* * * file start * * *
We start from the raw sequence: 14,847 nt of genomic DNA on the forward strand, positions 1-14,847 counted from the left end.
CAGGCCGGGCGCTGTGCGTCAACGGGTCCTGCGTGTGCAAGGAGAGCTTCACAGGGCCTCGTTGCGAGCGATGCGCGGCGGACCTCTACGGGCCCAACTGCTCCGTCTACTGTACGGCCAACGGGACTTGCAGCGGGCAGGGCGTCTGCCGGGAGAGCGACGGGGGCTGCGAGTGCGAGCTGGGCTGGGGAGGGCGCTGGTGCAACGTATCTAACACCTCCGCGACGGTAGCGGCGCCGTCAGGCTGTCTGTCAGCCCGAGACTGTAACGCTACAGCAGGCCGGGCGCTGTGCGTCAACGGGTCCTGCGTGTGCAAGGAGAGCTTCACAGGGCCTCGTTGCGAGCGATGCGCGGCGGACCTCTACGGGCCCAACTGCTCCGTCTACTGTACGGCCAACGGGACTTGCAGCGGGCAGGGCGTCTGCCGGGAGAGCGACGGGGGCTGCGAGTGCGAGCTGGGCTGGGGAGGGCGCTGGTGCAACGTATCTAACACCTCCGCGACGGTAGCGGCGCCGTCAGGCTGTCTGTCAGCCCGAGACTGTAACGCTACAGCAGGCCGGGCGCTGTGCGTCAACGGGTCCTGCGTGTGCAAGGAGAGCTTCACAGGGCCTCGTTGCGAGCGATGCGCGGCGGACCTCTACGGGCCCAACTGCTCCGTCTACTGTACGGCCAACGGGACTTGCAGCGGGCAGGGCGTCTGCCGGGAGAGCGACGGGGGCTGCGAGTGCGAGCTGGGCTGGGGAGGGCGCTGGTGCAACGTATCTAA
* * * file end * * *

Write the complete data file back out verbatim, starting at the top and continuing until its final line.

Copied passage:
We start from the raw sequence: 14,847 nt of genomic DNA on the forward strand, positions 1-14,847 counted from the left end.
CAGGCCGGGCGCTGTGCGTCAACGGGTCCTGCGTGTGCAAGGAGAGCTTCACAGGGCCTCGTTGCGAGCGATGCGCGGCGGACCTCTACGGGCCCAACTGCTCCGTCTACTGTACGGCCAACGGGACTTGCAGCGGGCAGGGCGTCTGCCGGGAGAGCGACGGGGGCTGCGAGTGCGAGCTGGGCTGGGGAGGGCGCTGGTGCAACGTATCTAACACCTCCGCGACGGTAGCGGCGCCGTCAGGCTGTCTGTCAGCCCGAGACTGTAACGCTACAGCAGGCCGGGCGCTGTGCGTCAACGGGTCCTGCGTGTGCAAGGAGAGCTTCACAGGGCCTCGTTGCGAGCGATGCGCGGCGGACCTCTACGGGCCCAACTGCTCCGTCTACTGTACGGCCAACGGGACTTGCAGCGGGCAGGGCGTCTGCCGGGAGAGCGACGGGGGCTGCGAGTGCGAGCTGGGCTGGGGAGGGCGCTGGTGCAACGTATCTAACACCTCCGCGACGGTAGCGGCGCCGTCAGGCTGTCTGTCAGCCCGAGACTGTAACGCTACAGCAGGCCGGGCGCTGTGCGTCAACGGGTCCTGCGTGTGCAAGGAGAGCTTCACAGGGCCTCGTTGCGAGCGATGCGCGGCGGACCTCTACGGGCCCAACTGCTCCGTCTACTGTACGGCCAACGGGACTTGCAGCGGGCAGGGCGTCTGCCGGGAGAGCGACGGGGGCTGCGAGTGCGAGCTGGGCTGGGGAGGGCGCTGGTGCAACGTATCTAA